Our students became a part of this history because they signed up for a voyage to study slavery and its aftermath. They courageously left their family and friends in South Carolina to be derailed by a COVID-19 outbreak in Georgia for two weeks, and to end the journey in Alabama with people who are trying to keep the history and the memory of the descendants of that final voyage of the Clotida alive.
Although the Harvey Gamage could get no closer to the wreckage than 100 yards because of the silty conditions of the Mobile River, our students got a taste for what those newly enslaved people must have seen when they made their way up from the hold of their much smaller vessel into the light of a country that beheld such horrors and the triumphs of the rest of their lives. Like our students, those 1860 survivors would have seen the tip of 12-Mile Island in Mobile Harbor. They would have experienced being ganged together by fate on a boat that was a wonder of its era. They would have wondered aloud about what was in store for them as they made their way to the next part of their journey, which ended and began in South Alabama.
History is always alive. Those enslaved Africans, most of them not much older than our own students, founded a town, Africatown. They wanted to go home back to Western Africa, and requested to do so from the man who paid for their theft, but that request was denied. They worked and bought land and prospered. They made families and made lives for themselves. What is remarkable about their story is that those people survived and thrived and told their stories. One of the descendants – Kazoola or Cudjoe – spoke with Zora Neale Hurston about his time being captured to being the founder of a far off village. Yet, as Darron Patterson and Karlos Finley said, most people thought the story of the Clotilda was only a myth–until evidence to the contrary was discovered.
What our students learned and what we saw is that hope floats, if it doesn't sink. Stories are always waiting to be found. Hurston’s book was first published in 2018, just four years ago, because publishers, as well as those more powerful than she–like Richard Wright and others, did not want to hear a book written in the dialect of the time.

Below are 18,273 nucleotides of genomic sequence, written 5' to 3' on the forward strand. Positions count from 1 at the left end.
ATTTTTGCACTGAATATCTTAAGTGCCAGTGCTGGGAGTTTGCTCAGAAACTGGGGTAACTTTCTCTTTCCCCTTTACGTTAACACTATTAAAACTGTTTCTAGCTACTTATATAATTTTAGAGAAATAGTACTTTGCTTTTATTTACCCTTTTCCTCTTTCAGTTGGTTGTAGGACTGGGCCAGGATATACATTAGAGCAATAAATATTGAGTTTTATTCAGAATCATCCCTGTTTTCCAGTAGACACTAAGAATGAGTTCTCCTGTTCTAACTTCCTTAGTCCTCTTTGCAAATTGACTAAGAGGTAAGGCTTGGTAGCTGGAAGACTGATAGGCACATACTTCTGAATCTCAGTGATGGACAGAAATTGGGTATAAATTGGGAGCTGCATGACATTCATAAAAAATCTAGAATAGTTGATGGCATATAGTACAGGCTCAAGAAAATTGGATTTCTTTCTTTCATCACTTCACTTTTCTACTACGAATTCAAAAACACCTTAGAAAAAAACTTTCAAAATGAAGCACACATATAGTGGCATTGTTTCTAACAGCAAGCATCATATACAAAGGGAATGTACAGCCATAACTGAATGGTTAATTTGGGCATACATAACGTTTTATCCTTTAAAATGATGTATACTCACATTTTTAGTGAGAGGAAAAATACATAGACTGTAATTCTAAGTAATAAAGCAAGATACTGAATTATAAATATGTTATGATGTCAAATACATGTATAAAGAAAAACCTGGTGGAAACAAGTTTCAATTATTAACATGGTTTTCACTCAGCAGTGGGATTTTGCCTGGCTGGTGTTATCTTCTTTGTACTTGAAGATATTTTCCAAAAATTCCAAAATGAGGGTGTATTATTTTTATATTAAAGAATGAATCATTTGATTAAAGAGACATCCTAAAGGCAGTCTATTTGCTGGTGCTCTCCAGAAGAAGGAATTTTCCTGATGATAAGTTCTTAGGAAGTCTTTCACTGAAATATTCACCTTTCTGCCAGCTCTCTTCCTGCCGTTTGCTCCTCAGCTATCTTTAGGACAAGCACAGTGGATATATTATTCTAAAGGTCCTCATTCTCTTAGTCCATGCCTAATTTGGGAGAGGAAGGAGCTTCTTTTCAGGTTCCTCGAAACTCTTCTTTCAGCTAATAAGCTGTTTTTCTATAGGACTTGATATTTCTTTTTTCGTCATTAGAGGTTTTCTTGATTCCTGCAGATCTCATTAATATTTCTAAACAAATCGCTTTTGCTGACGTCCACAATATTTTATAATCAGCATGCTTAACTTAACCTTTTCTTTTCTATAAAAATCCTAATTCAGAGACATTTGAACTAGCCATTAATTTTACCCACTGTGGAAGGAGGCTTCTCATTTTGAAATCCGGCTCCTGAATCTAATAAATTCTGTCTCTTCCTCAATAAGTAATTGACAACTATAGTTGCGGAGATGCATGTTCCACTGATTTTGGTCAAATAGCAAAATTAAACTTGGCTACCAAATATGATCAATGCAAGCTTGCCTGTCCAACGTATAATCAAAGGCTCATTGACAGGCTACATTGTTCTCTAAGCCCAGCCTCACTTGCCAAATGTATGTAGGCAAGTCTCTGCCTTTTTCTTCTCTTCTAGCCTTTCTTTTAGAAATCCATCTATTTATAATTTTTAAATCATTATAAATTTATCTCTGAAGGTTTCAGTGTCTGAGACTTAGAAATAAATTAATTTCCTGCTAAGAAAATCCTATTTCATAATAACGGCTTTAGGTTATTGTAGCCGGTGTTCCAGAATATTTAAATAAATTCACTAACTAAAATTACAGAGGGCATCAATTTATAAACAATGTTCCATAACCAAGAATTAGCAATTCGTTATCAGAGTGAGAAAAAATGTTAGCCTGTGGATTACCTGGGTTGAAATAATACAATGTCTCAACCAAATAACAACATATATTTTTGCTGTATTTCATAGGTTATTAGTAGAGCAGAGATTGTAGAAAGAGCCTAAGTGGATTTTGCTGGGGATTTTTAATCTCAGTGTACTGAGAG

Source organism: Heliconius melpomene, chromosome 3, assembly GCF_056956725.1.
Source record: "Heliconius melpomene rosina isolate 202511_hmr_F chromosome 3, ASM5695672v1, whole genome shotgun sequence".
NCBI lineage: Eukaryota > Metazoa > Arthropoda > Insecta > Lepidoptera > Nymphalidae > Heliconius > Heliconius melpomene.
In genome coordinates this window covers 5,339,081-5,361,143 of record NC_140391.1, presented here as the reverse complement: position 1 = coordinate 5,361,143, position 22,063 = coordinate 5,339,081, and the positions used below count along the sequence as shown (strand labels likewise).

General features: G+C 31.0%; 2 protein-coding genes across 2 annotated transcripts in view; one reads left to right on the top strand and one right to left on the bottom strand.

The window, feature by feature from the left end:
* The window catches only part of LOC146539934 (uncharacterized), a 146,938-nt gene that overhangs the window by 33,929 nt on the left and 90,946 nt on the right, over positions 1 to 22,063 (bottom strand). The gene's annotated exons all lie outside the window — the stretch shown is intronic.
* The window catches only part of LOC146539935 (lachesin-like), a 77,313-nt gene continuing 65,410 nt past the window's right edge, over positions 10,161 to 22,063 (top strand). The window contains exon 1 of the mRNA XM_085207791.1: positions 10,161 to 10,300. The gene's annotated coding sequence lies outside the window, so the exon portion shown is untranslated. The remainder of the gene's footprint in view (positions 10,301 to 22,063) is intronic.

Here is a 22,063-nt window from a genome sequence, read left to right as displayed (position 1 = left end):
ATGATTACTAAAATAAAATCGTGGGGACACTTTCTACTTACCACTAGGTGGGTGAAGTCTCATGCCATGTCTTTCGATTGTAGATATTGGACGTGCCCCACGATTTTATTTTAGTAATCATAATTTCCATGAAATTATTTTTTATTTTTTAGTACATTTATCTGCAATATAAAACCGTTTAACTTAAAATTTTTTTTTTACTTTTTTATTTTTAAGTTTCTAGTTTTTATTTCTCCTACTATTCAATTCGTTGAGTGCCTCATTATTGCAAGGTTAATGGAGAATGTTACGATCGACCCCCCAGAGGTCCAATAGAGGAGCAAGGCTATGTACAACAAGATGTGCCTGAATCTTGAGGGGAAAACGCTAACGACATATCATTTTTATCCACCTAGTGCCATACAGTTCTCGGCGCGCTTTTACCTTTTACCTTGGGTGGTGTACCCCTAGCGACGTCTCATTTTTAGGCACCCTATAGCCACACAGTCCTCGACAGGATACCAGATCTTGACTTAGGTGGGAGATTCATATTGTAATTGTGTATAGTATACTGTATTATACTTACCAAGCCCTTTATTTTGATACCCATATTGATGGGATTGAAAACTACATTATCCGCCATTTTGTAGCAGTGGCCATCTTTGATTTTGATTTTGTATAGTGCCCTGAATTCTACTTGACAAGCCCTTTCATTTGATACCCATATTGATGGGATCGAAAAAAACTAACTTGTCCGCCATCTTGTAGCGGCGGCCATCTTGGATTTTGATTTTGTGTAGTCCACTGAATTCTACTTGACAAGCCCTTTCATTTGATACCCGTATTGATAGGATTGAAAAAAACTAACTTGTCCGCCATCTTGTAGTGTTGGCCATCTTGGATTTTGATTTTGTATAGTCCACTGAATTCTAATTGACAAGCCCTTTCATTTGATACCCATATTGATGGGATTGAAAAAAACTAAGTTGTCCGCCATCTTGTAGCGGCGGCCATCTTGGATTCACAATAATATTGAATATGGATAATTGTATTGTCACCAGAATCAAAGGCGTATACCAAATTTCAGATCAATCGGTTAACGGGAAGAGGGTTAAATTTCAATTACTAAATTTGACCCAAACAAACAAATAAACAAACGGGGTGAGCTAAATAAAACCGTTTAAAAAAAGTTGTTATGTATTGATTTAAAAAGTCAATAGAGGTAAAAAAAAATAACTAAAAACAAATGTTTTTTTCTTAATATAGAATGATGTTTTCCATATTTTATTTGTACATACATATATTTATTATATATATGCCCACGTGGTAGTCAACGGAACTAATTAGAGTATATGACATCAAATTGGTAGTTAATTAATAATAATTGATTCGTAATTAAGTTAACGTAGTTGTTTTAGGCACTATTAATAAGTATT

What we always must remember is that when we are collecting stories and their meaning, we get more by experiencing and reimagining what was. To hear people and their struggles oftentimes means dealing with the messy truth of how they were challenged. When we first launched Ocean Classroom nearly 30 years ago, I am certain no one knew the extent to which our own students would be explorers and discoverers and co-collaborators in finding more deeply about a teenager's own self. As an experiential program, Ocean Classroom continues to test our students to their limits in an environment that puts them out in the world, in the elements, and with other people.
As we docked back next to the Gulf Coast Museum, the Cruise ship was gone. We were told that the boat had been docked there since the pandemic began. In its wake, the detritus that surrounded the boat was gone, too. Although there is hardly ever such a thing as clean slates, we did manage to take a one-of-a-kind voyage in the dead of winter around the Atlantic seaboard and around the peninsula that is Florida to discover that history is never lost, that people can survive even in the harshest of circumstances, and that friendships can bloom in some of the most unlikeliest of waters.
May it always be so.
Brian W. Thomas, Proctor Academy Head of School